I, the Lord, have called you for justice,
    I have grasped you by the hand;
I formed you, and set you
    as a covenant for the people,
    a light for the nations,
To open the eyes of the blind,
    to bring out prisoners from confinement,
    and from the dungeon, those who live in darkness.
I am the Lord, Lord is my name;
    my glory I give to no other,
    nor my praise to idols.
See, the earlier things have come to pass,
    new ones I now declare;
Before they spring forth
    I announce them to you.

The Lord’s Purpose for Israel

10 Sing to the Lord a new song,
    his praise from the ends of the earth:
Let the sea and what fills it resound,
    the coastlands, and those who dwell in them.
11 Let the wilderness and its cities cry out,
    the villages where Kedar[j] dwells;
Let the inhabitants of Sela exult,
    and shout from the top of the mountains.
12 Let them give glory to the Lord,
    and utter his praise in the coastlands.

13 The Lord goes forth like a warrior,
    like a man of war he stirs up his fury;
He shouts out his battle cry,
    against his enemies he shows his might:
14 For a long time I have kept silent,
    I have said nothing, holding myself back;
Now I cry out like a woman in labor,
    gasping and panting.
15 [k]I will lay waste mountains and hills,
    all their undergrowth I will dry up;
I will turn the rivers into marshes,
    and the marshes I will dry up.
16 I will lead the blind on a way they do not know;
    by paths they do not know I will guide them.
I will turn darkness into light before them,
    and make crooked ways straight.
These are my promises:
    I made them, I will not forsake them.

17 They shall be turned back in utter shame
    who trust in idols;
Who say to molten images,
    “You are our gods.”
18 You deaf ones, listen,[l]
    you blind ones, look and see!
19 Who is blind but my servant,
    or deaf like the messenger I send?
Who is blind like the one I restore,
    blind like the servant of the Lord?
20 You see many things but do not observe;
    ears open, but do not hear.
21 It was the Lord’s will for the sake of his justice
    to make his teaching great and glorious.

22 This is a people[m] plundered and despoiled,
    all of them trapped in holes,
    hidden away in prisons.
They are taken as plunder, with no one to rescue them,
    as spoil, with no one to say, “Give back!”
23 Who among you will give ear to this,
    listen and pay attention from now on?
24 Who was it that gave Jacob to be despoiled,
    Israel to the plunderers?[n]
Was it not the Lord, against whom we have sinned?
    In his ways they refused to walk,
    his teaching they would not heed.
25 So he poured out wrath upon them,
    his anger, and the fury of battle;
It blazed all around them, yet they did not realize,
    it burned them, but they did not take it to heart.

Footnotes:

  1. 41:1–4 Earlier prophets had spoken of the Assyrians and Babylonians as the Lord’s instruments for the punishment of Israel’s sins; here the Lord is described as raising up and giving victory to a foreign ruler in order to deliver Israel from the Babylonian exile. The ruler is Cyrus (44:28; 45:1), king of Anshan in Persia, a vassal of the Babylonians. He rebelled against the Babylonian overlords in 556 B.C., and after a series of victories, entered Babylon as victor in 539; the following year he issued a decree which allowed the Jewish captives to return to their homeland (2 Chr 36:22–23; Ezr 1:1–4). For Second Isaiah, the meteoric success of Cyrus was the work of the Lord to accomplish the deliverance promised by earlier prophets.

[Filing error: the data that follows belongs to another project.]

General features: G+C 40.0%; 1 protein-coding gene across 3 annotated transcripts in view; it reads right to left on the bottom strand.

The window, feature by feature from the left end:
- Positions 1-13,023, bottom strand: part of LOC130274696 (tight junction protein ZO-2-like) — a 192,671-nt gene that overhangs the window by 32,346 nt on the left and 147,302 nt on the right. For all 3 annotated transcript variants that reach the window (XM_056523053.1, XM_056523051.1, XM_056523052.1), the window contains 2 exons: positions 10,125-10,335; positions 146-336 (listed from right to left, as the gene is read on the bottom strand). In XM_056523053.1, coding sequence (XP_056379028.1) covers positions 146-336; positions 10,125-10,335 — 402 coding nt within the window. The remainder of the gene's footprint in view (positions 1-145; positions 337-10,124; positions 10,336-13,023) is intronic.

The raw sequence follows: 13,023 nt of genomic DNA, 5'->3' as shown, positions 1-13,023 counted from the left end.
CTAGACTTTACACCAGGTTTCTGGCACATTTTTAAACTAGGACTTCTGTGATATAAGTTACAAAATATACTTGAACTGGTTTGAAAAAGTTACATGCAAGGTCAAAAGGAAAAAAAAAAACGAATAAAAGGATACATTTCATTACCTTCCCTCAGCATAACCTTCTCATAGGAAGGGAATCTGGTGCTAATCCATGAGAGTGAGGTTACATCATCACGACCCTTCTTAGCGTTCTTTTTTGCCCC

2. 41:4 The first…the last: God as the beginning and end encompasses all reality. The same designation is used in 44:6 and 48:12.
  3. 41:14 Redeemer: in Hebrew, go’el, one who frees others from slavery and avenges their sufferings; cf. Lv 25:48; Dt 19:6, 12. Cf. note on Ru 2:20.
  4. 41:21–29 This indictment of Babylonian gods is patterned on a legal trial, in which they are challenged to prove power over events of history and so justify their status as gods (vv. 21–24). Israel’s God, on the other hand, has foretold and now brings to pass Israel’s deliverance (vv. 25–27). The accused are unable to respond (vv. 28–29). By such polemics (see also 43:12) the prophet declares that all gods other than the Lord are nonexistent; this implicit claim of monotheism later becomes explicit (see 43:10–11; 45:5–7, 14, 18, 21–22; 46:9; and note on 44:6).
  5. 41:22 Things of long ago…things to come: there are no predictions attributed to idols that have since been fulfilled. Second Isaiah makes frequent reference to “things of long ago,” sometimes in conjunction with “things to come” or “new things” in connection with the Lord’s activity (cf. 42:9; 43:9, 18; 46:9–10; 48:3–8); both the old things (e.g., creation, exodus) and the new things (release from exile) God brings to pass (cf. 51:9–11), which is why he can declare them beforehand.
  6. 41:25 I summon him: Cyrus.